Suddenly, says the complaint, officers started shooting at
the crew, striking Rothschild six times and Graf in 10
places, including twice in the head.

At about the same time, cameraman Jeffrey Kleinman was
filming events in the Figueroa-Olympic intersection for NBC
from atop a short ladder. After a volley of rubber bullets
was fired toward the crowd, one officer in riot gear, the
suit asserts, kicked the ladder, shouted "Move!" and hit
Kleinman in the chest with a baton, knocking him to the
ground.

"It was a really shocking and, I think, troubling display of
excessive force by police," said ACLU spokesman Christopher
Calhoun.

Other reporters incurred injuries during the protest
coverage, but at this time are not part of any lawsuits.
Houston Chronicle reporter Lisa Teachey said, "I wouldn't
want to cover the cops in your city." A veteran of six years
on the police beat, Teachey was trying to re-enter the
Staples area as the 15 minutes for clearing the "illegal
assembly" zone elapsed. She was told by officers inside the
security fence that they couldn't open the gate until all
protesters had left, but that her group of about 20
journalists and delegates should just crouch down and wait.
However, while huddled in a corner, the group was rushed by
mounted officers.

A horse collided with the group, knocking Teachey over a
cement barricade, cutting her knee deeply. Again they
pleaded to get inside the security fence, says Teachey, but
only one - a crying Indiana delegate with a torn dress - was
allowed through. Seeking help for her bleeding cut, Teachey
was instead ordered to keep moving with the protesters. Six
different officers refused her pleas for help in finding
first aid, and she had to walk blocks to the south side of
the secured area, being admitted only after the intervention
of an elderly delegate. The cut became infected due to delay
in cleaning it out, said Teachey, "so I'll have a nice
little scar - it should be in the shape of an LAPD badge."

Judy Holland, a reporter for Hearst Newspapers' Washington
bureau, said she was clubbed by an officer and knocked to
the ground as she was trying to return from the convention
to the Marriott Hotel. She had removed her press ID and DNC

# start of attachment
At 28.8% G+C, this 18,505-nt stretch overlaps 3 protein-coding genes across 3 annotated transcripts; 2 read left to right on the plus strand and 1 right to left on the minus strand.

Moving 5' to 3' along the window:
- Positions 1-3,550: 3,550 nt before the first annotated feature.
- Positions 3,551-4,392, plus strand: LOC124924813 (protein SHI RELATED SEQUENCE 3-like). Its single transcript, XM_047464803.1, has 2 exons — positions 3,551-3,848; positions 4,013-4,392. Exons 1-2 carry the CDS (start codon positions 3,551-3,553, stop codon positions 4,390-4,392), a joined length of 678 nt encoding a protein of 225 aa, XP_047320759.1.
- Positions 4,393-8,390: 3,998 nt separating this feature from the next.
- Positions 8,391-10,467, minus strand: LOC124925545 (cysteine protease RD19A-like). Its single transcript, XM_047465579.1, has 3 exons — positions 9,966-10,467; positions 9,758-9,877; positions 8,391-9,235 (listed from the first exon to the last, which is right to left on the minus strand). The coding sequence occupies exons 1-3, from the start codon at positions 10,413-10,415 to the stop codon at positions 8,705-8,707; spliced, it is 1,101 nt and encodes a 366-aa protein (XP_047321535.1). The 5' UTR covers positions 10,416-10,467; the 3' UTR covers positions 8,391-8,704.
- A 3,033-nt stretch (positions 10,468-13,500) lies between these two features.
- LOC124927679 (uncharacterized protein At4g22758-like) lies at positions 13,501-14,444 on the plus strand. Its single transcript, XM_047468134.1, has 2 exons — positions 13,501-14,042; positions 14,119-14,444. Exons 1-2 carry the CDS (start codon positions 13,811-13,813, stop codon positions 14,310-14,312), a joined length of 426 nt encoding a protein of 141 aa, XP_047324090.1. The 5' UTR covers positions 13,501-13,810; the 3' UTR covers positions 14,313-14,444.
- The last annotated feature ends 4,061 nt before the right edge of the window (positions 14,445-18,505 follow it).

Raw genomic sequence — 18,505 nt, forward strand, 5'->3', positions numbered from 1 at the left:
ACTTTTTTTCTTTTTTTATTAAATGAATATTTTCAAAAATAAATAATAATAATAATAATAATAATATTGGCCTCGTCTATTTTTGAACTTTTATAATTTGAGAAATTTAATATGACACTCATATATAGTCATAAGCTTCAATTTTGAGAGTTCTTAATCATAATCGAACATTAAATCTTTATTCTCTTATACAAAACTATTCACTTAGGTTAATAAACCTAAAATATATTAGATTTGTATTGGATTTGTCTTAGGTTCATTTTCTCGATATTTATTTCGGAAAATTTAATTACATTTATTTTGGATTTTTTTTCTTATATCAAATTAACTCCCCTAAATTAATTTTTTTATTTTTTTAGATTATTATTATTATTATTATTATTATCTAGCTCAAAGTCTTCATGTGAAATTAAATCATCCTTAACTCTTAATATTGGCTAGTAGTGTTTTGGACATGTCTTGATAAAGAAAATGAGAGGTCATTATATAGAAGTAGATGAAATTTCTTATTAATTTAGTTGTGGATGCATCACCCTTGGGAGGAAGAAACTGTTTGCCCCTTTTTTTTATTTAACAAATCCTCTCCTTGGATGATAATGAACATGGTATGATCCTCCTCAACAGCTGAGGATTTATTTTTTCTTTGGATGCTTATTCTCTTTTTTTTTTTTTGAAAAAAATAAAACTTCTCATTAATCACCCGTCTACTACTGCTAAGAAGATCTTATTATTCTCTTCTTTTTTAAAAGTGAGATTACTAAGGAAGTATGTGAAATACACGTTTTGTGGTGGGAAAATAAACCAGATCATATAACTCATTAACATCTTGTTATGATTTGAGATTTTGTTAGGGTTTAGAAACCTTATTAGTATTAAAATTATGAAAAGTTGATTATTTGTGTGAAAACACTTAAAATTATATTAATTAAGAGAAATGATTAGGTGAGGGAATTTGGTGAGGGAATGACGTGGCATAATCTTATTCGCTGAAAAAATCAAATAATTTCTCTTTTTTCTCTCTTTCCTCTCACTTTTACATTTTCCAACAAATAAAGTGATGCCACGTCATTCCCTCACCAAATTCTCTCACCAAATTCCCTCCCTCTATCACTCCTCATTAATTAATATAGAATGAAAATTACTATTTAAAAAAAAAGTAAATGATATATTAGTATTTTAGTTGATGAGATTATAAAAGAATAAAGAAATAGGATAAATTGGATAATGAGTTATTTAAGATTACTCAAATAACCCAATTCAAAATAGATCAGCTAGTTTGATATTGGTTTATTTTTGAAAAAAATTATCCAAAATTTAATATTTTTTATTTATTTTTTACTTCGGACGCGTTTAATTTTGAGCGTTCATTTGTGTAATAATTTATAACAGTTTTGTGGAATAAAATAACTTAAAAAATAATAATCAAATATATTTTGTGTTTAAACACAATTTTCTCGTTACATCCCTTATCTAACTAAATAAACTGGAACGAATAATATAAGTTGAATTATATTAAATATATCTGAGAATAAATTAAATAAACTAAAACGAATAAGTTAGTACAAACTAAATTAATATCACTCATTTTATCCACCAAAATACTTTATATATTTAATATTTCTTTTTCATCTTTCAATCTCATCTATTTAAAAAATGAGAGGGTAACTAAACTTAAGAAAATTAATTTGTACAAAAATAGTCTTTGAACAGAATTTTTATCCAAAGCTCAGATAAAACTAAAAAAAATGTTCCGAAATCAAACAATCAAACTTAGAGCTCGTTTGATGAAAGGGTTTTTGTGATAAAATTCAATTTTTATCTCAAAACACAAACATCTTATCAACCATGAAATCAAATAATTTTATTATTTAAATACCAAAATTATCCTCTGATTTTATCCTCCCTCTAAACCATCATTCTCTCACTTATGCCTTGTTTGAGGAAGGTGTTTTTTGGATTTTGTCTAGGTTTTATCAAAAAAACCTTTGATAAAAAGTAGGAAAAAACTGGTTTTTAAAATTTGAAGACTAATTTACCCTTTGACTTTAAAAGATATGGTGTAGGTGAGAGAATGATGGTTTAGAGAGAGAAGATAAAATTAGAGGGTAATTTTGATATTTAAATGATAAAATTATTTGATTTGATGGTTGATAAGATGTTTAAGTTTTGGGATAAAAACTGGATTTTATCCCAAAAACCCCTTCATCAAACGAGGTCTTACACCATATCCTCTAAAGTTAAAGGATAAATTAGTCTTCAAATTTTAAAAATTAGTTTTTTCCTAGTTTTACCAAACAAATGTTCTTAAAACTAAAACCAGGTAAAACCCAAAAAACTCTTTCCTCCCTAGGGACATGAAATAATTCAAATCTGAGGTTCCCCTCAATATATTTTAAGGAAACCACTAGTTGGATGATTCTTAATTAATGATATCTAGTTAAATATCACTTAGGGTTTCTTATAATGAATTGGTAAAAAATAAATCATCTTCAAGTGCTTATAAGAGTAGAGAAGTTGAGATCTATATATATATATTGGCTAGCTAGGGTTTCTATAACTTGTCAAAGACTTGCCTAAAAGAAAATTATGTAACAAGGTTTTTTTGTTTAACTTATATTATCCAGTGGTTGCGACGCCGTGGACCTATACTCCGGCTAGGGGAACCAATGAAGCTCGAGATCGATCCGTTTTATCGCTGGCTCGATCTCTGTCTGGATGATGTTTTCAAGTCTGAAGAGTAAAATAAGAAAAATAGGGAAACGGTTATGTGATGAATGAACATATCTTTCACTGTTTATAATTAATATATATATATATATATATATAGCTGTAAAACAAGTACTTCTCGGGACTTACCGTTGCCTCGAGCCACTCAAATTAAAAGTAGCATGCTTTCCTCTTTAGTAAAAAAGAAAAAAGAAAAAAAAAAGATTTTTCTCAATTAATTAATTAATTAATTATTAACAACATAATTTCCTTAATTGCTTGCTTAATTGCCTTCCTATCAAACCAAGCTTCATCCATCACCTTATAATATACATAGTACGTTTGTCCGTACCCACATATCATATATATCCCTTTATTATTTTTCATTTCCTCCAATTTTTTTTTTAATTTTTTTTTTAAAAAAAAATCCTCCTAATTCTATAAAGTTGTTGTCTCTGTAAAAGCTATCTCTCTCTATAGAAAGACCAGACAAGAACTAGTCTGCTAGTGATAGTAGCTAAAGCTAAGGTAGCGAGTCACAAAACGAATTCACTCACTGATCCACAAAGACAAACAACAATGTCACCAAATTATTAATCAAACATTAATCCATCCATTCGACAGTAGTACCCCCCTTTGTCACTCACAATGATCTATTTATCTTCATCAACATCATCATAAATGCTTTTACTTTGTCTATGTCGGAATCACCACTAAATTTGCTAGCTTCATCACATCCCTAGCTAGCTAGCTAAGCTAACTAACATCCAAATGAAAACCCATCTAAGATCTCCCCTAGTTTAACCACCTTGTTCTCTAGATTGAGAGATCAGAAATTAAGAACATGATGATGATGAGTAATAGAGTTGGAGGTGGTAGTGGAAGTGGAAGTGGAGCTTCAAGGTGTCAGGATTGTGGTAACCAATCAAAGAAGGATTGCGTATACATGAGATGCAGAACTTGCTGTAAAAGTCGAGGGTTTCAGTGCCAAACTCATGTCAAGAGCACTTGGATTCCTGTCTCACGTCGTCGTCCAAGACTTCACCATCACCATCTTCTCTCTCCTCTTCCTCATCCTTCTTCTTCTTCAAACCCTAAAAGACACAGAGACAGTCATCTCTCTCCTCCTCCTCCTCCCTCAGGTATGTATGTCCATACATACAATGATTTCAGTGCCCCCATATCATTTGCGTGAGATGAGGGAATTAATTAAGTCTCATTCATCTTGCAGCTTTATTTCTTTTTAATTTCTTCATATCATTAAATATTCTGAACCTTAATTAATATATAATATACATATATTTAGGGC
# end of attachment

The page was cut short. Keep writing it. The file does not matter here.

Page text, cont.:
credentials at the suggestion of several officers at Staples
who told her demonstrators might hurt her if she was wearing
them. The Chronicle and Hearst have also sent written
protests to the city over police conduct.

On Wednesday, at a protest against police brutality, a Cable
News Network sound technician sought medical attention after
being struck in the chest by a police baton during a
standoff between police officers and protesters. A
62-year-old CBS-TV cameraman was hit in the chest and
bleeding during the Wednesday encounter.

Still other reporters and photographers who mingled with the
crowd leaving the protest/concert area were hit with rubber
bullets fired by police.

Associated Press broadcast reporter Brian Bland and Flynn
McRoberts of the Chicago Tribune were arrested Tuesday night
while covering a bike-ride protest to "take back the
streets" and "relieve traffic congestion and pollution." The
two reporters were arrested with 35 protesters from the
Critical Mass group while cycling through downtown streets
with police escorts. They were held for more than seven
hours before being released; other cyclists were held for
more than 30 hours. The two reporters and the others were
initially cited for "reckless driving" of a bicycle, but
this charge was changed to "obstructing a public way," a
misdemeanor, when prosecutors realized that the recklessness
charge cannot apply to bicycles. McRoberts' rented bicycle
is still being held by police as evidence. Bland's
sound-recording equipment and bicycle were confiscated. The
AP is protesting the arrest. LAPD Commander David Kalish
said that the two reporters were arrested because they were
doing the same things that the protesters were doing. Bland
says he wasn't aware of anything illegal going on.
Arraignments are scheduled for September 5.

Arresting and assaulting journalists during Democratic
Convention week seems to be part of a growing trend during
protests at large political events, said Lucy Dalglish of
the Reporters Committee for Freedom of the Press. "Police
and prosecutors are arresting and charging journalists for
doing their jobs at rates not seen in decades. There's no
willingness to give reporters the benefit of the doubt
anymore."

Copyright (c) 2000 L.A. Weekly Media. All rights reserved.